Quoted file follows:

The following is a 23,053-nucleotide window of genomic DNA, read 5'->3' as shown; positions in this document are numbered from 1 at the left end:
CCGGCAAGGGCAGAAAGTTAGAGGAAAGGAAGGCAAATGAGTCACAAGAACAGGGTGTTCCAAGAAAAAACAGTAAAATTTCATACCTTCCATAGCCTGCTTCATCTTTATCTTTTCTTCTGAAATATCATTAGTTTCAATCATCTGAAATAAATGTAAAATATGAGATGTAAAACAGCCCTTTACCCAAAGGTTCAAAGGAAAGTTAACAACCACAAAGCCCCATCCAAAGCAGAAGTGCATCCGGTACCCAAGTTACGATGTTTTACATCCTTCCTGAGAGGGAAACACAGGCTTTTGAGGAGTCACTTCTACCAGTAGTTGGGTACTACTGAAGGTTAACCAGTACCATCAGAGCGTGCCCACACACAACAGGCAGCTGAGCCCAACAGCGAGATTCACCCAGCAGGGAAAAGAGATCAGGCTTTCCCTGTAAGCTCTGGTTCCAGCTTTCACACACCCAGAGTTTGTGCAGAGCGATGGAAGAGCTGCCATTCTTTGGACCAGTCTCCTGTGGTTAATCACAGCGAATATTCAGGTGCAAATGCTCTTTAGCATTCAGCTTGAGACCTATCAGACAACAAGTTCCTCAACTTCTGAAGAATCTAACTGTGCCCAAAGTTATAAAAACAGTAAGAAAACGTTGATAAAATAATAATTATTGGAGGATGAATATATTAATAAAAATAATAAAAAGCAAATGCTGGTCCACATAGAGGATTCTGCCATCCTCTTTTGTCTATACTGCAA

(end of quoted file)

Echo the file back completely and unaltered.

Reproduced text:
The following is a 23,053-nucleotide window of genomic DNA, read 5'->3' as shown; positions in this document are numbered from 1 at the left end:
CCGGCAAGGGCAGAAAGTTAGAGGAAAGGAAGGCAAATGAGTCACAAGAACAGGGTGTTCCAAGAAAAAACAGTAAAATTTCATACCTTCCATAGCCTGCTTCATCTTTATCTTTTCTTCTGAAATATCATTAGTTTCAATCATCTGAAATAAATGTAAAATATGAGATGTAAAACAGCCCTTTACCCAAAGGTTCAAAGGAAAGTTAACAACCACAAAGCCCCATCCAAAGCAGAAGTGCATCCGGTACCCAAGTTACGATGTTTTACATCCTTCCTGAGAGGGAAACACAGGCTTTTGAGGAGTCACTTCTACCAGTAGTTGGGTACTACTGAAGGTTAACCAGTACCATCAGAGCGTGCCCACACACAACAGGCAGCTGAGCCCAACAGCGAGATTCACCCAGCAGGGAAAAGAGATCAGGCTTTCCCTGTAAGCTCTGGTTCCAGCTTTCACACACCCAGAGTTTGTGCAGAGCGATGGAAGAGCTGCCATTCTTTGGACCAGTCTCCTGTGGTTAATCACAGCGAATATTCAGGTGCAAATGCTCTTTAGCATTCAGCTTGAGACCTATCAGACAACAAGTTCCTCAACTTCTGAAGAATCTAACTGTGCCCAAAGTTATAAAAACAGTAAGAAAACGTTGATAAAATAATAATTATTGGAGGATGAATATATTAATAAAAATAATAAAAAGCAAATGCTGGTCCACATAGAGGATTCTGCCATCCTCTTTTGTCTATACTGCAA